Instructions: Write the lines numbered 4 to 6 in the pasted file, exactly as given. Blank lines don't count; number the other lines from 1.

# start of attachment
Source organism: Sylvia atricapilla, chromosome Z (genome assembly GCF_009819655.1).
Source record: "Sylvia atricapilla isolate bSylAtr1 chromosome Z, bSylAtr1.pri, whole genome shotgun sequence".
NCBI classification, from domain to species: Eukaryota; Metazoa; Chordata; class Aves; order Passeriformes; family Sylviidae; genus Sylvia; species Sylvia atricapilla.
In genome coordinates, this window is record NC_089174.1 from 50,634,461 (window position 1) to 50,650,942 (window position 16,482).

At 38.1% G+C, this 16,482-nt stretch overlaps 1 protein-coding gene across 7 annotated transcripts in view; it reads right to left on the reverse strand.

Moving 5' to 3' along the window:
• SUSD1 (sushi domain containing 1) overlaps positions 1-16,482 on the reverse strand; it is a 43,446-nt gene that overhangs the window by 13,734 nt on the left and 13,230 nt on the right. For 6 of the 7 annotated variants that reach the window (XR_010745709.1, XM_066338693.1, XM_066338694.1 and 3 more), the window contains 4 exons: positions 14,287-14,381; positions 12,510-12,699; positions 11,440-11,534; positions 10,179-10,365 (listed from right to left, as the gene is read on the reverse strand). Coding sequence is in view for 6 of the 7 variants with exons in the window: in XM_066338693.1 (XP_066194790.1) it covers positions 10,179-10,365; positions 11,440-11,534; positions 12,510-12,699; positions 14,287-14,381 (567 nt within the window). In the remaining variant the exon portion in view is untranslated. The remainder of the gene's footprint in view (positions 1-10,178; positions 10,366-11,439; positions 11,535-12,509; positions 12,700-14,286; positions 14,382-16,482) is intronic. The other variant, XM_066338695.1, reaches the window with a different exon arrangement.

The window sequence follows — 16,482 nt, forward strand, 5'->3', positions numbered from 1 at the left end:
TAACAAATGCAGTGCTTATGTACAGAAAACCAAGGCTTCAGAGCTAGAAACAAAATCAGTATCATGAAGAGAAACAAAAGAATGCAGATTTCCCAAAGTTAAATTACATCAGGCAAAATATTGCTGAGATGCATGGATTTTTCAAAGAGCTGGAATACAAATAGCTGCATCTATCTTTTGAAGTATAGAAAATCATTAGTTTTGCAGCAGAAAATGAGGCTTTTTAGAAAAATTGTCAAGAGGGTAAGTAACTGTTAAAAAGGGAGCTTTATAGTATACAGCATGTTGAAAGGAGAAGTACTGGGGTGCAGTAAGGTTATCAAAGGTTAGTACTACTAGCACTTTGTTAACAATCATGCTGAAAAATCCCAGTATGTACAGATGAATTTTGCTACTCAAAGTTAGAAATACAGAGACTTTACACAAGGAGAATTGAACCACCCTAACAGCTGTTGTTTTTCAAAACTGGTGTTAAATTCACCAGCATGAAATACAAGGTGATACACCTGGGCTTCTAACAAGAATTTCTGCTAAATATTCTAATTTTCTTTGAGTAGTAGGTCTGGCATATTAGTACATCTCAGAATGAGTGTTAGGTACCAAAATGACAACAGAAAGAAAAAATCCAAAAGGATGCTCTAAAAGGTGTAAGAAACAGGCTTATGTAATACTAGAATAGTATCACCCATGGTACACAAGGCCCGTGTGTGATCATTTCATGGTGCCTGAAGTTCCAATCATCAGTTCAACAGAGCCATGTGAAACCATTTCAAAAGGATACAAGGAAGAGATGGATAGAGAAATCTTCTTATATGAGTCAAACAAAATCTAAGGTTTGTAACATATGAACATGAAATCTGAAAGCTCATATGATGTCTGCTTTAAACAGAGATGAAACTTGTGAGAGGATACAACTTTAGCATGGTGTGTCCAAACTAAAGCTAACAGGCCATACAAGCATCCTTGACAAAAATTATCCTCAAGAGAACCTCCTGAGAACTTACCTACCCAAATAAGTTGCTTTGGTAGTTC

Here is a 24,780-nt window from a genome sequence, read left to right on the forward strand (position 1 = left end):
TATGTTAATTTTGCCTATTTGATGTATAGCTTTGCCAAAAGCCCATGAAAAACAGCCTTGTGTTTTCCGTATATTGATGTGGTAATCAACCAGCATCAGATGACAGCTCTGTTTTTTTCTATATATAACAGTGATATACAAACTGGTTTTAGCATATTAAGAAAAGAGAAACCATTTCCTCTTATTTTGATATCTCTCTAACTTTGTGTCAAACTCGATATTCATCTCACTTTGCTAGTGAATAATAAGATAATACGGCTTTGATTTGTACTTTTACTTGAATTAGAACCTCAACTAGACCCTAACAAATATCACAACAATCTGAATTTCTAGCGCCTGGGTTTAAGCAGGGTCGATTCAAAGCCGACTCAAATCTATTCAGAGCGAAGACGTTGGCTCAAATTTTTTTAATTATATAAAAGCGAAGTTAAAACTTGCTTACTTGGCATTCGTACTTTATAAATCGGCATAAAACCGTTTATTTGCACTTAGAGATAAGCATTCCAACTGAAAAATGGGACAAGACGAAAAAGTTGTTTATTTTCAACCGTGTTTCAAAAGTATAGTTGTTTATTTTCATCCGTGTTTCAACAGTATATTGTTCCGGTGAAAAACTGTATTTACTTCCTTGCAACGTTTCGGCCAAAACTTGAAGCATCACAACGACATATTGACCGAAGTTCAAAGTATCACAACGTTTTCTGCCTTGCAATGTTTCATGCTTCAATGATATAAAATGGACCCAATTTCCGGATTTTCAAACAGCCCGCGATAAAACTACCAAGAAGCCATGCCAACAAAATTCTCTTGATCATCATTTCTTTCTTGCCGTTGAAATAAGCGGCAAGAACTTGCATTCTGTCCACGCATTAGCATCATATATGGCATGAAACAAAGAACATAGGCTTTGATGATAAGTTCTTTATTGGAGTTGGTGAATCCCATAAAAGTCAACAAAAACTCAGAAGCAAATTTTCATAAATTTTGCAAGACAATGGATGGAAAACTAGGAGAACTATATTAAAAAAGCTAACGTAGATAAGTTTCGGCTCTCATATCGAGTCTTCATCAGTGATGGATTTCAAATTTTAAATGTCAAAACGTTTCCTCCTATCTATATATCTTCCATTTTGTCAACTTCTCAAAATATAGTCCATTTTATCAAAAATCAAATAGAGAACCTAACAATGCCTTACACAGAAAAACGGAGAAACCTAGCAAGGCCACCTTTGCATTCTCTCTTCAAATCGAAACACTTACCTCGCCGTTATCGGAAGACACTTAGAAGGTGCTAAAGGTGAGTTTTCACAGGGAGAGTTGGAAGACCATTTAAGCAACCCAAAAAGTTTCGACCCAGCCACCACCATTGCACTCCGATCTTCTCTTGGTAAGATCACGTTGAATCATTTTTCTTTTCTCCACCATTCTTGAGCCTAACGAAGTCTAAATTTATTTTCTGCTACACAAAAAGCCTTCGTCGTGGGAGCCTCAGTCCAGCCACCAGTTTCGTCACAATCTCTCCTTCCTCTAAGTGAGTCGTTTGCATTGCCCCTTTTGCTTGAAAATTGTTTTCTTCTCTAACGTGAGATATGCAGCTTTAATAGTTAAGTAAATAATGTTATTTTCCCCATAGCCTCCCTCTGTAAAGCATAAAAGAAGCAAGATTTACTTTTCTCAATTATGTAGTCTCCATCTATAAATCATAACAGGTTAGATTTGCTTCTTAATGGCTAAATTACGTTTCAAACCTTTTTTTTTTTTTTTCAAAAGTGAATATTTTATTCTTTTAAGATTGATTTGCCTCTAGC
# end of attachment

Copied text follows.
In genome coordinates, this window is record NC_089174.1 from 50,634,461 (window position 1) to 50,650,942 (window position 16,482).

At 38.1% G+C, this 16,482-nt stretch overlaps 1 protein-coding gene across 7 annotated transcripts in view; it reads right to left on the reverse strand.

Moving 5' to 3' along the window: